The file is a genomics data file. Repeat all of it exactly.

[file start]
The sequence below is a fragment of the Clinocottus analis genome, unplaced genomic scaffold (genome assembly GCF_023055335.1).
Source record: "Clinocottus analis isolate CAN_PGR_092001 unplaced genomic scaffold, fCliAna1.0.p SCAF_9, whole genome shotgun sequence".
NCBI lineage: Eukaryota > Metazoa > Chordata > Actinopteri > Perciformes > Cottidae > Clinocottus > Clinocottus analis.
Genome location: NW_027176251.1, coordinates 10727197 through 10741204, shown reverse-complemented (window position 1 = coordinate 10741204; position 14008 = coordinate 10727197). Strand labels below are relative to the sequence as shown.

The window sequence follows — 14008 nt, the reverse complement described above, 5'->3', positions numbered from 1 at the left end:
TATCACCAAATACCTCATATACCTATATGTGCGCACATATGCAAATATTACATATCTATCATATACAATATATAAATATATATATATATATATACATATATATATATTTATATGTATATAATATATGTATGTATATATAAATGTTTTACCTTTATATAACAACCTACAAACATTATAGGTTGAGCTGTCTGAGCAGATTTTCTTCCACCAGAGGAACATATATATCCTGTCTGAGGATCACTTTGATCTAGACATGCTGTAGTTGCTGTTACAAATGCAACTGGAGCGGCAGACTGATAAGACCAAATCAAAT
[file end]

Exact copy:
The sequence below is a fragment of the Clinocottus analis genome, unplaced genomic scaffold (genome assembly GCF_023055335.1).
Source record: "Clinocottus analis isolate CAN_PGR_092001 unplaced genomic scaffold, fCliAna1.0.p SCAF_9, whole genome shotgun sequence".
NCBI lineage: Eukaryota > Metazoa > Chordata > Actinopteri > Perciformes > Cottidae > Clinocottus > Clinocottus analis.
Genome location: NW_027176251.1, coordinates 10727197 through 10741204, shown reverse-complemented (window position 1 = coordinate 10741204; position 14008 = coordinate 10727197). Strand labels below are relative to the sequence as shown.

The window sequence follows — 14008 nt, the reverse complement described above, 5'->3', positions numbered from 1 at the left end:
TATCACCAAATACCTCATATACCTATATGTGCGCACATATGCAAATATTACATATCTATCATATACAATATATAAATATATATATATATATATACATATATATATATTTATATGTATATAATATATGTATGTATATATAAATGTTTTACCTTTATATAACAACCTACAAACATTATAGGTTGAGCTGTCTGAGCAGATTTTCTTCCACCAGAGGAACATATATATCCTGTCTGAGGATCACTTTGATCTAGACATGCTGTAGTTGCTGTTACAAATGCAACTGGAGCGGCAGACTGATAAGACCAAATCAAAT